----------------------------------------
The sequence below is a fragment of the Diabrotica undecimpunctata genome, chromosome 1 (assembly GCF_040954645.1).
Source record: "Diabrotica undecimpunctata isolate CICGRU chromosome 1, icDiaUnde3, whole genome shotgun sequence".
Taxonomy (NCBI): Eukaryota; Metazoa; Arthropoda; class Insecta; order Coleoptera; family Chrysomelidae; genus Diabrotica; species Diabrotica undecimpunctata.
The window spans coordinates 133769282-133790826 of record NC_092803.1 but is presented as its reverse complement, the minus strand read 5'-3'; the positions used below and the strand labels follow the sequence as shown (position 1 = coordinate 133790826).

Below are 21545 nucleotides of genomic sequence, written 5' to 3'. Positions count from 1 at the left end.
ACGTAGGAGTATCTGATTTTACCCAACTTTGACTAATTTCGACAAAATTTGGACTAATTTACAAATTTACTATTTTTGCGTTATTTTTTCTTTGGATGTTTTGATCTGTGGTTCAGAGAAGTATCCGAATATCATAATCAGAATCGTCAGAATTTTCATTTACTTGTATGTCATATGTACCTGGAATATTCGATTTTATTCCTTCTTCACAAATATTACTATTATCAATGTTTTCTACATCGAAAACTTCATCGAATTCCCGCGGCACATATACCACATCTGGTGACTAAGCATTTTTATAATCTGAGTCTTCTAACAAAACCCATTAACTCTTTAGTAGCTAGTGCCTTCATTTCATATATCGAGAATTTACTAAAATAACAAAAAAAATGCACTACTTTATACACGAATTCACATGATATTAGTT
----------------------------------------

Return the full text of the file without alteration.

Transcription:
The sequence below is a fragment of the Diabrotica undecimpunctata genome, chromosome 1 (assembly GCF_040954645.1).
Source record: "Diabrotica undecimpunctata isolate CICGRU chromosome 1, icDiaUnde3, whole genome shotgun sequence".
Taxonomy (NCBI): Eukaryota; Metazoa; Arthropoda; class Insecta; order Coleoptera; family Chrysomelidae; genus Diabrotica; species Diabrotica undecimpunctata.
The window spans coordinates 133769282-133790826 of record NC_092803.1 but is presented as its reverse complement, the minus strand read 5'-3'; the positions used below and the strand labels follow the sequence as shown (position 1 = coordinate 133790826).

Below are 21545 nucleotides of genomic sequence, written 5' to 3'. Positions count from 1 at the left end.
ACGTAGGAGTATCTGATTTTACCCAACTTTGACTAATTTCGACAAAATTTGGACTAATTTACAAATTTACTATTTTTGCGTTATTTTTTCTTTGGATGTTTTGATCTGTGGTTCAGAGAAGTATCCGAATATCATAATCAGAATCGTCAGAATTTTCATTTACTTGTATGTCATATGTACCTGGAATATTCGATTTTATTCCTTCTTCACAAATATTACTATTATCAATGTTTTCTACATCGAAAACTTCATCGAATTCCCGCGGCACATATACCACATCTGGTGACTAAGCATTTTTATAATCTGAGTCTTCTAACAAAACCCATTAACTCTTTAGTAGCTAGTGCCTTCATTTCATATATCGAGAATTTACTAAAATAACAAAAAAAATGCACTACTTTATACACGAATTCACATGATATTAGTT